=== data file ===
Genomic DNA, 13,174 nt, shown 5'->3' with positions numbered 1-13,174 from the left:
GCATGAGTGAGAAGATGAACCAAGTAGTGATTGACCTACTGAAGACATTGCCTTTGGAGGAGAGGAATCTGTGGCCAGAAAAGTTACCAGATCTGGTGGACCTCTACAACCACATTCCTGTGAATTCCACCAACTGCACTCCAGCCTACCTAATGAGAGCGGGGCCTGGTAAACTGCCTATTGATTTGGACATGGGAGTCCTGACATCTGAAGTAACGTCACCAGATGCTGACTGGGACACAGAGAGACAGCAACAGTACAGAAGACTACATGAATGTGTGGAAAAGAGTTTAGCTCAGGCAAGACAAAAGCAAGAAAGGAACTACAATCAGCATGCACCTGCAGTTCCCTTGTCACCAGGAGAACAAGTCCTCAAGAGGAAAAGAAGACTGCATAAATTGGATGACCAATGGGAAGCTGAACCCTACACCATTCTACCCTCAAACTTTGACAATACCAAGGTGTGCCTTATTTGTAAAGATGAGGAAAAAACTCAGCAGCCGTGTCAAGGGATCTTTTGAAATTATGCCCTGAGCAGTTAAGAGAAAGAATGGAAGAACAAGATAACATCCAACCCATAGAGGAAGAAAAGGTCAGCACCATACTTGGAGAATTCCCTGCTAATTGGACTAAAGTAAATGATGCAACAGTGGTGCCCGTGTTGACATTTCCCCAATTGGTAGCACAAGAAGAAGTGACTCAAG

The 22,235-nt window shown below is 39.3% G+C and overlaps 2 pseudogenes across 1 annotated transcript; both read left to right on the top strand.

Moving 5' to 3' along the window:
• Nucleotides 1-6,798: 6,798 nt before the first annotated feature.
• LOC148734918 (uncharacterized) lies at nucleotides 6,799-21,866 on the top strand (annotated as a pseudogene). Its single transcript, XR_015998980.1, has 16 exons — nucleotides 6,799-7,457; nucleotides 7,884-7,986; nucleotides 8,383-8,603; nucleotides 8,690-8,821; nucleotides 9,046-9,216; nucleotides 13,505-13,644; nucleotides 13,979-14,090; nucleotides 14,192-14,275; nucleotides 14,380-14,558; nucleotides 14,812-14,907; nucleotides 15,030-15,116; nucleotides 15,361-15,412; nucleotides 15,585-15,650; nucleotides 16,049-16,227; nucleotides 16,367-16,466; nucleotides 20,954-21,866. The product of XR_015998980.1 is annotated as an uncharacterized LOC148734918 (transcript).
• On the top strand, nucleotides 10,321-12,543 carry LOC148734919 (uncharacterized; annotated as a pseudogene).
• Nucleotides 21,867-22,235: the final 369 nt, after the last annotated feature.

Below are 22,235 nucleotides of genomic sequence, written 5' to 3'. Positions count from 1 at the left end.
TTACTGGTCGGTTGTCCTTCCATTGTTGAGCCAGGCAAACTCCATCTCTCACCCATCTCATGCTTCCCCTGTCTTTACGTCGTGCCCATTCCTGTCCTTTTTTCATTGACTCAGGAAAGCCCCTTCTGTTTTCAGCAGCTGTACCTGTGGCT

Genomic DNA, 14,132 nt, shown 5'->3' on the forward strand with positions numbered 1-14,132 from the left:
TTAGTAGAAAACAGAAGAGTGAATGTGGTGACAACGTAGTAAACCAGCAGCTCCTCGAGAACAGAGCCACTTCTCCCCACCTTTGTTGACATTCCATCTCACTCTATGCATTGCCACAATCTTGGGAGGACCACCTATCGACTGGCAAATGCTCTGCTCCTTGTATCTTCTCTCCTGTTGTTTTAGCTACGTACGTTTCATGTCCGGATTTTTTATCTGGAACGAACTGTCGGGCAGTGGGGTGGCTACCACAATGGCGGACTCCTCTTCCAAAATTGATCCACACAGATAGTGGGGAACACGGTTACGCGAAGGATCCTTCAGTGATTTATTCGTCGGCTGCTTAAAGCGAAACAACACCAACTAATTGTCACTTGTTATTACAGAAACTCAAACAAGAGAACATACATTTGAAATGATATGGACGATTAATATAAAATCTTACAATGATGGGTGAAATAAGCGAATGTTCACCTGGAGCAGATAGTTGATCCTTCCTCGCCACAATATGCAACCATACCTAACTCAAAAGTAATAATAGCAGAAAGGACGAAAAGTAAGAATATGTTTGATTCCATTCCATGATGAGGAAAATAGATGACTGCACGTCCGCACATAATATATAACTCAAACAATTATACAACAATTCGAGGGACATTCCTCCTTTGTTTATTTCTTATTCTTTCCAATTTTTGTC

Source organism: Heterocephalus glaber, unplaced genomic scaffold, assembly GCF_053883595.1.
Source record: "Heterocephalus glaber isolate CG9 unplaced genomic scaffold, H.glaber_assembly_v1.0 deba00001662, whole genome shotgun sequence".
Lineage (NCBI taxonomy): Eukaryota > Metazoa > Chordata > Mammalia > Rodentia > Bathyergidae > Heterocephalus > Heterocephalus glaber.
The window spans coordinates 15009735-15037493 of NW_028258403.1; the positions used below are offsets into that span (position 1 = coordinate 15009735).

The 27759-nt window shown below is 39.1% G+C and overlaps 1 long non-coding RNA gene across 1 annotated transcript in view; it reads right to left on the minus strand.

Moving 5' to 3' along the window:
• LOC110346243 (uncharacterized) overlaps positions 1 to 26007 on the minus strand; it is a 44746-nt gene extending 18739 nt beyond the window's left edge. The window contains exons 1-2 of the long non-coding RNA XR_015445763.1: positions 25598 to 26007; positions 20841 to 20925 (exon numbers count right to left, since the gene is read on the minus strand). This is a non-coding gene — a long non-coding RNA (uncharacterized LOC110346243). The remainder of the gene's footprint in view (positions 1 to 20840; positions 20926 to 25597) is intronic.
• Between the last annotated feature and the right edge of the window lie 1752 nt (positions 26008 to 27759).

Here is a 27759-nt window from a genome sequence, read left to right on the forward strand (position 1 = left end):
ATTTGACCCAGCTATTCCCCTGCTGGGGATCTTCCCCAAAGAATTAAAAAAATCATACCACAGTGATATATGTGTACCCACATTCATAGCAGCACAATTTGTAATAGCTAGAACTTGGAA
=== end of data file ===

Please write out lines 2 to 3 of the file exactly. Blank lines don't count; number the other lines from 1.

GCATGAGTGAGAAGATGAACCAAGTAGTGATTGACCTACTGAAGACATTGCCTTTGGAGGAGAGGAATCTGTGGCCAGAAAAGTTACCAGATCTGGTGGACCTCTACAACCACATTCCTGTGAATTCCACCAACTGCACTCCAGCCTACCTAATGAGAGCGGGGCCTGGTAAACTGCCTATTGATTTGGACATGGGAGTCCTGACATCTGAAGTAACGTCACCAGATGCTGACTGGGACACAGAGAGACAGCAACAGTACAGAAGACTACATGAATGTGTGGAAAAGAGTTTAGCTCAGGCAAGACAAAAGCAAGAAAGGAACTACAATCAGCATGCACCTGCAGTTCCCTTGTCACCAGGAGAACAAGTCCTCAAGAGGAAAAGAAGACTGCATAAATTGGATGACCAATGGGAAGCTGAACCCTACACCATTCTACCCTCAAACTTTGACAATACCAAGGTGTGCCTTATTTGTAAAGATGAGGAAAAAACTCAGCAGCCGTGTCAAGGGATCTTTTGAAATTATGCCCTGAGCAGTTAAGAGAAAGAATGGAAGAACAAGATAACATCCAACCCATAGAGGAAGAAAAGGTCAGCACCATACTTGGAGAATTCCCTGCTAATTGGACTAAAGTAAATGATGCAACAGTGGTGCCCGTGTTGACATTTCCCCAATTGGTAGCACAAGAAGAAGTGACTCAAG

The 22,235-nt window shown below is 39.3% G+C and overlaps 2 pseudogenes across 1 annotated transcript; both read left to right on the top strand.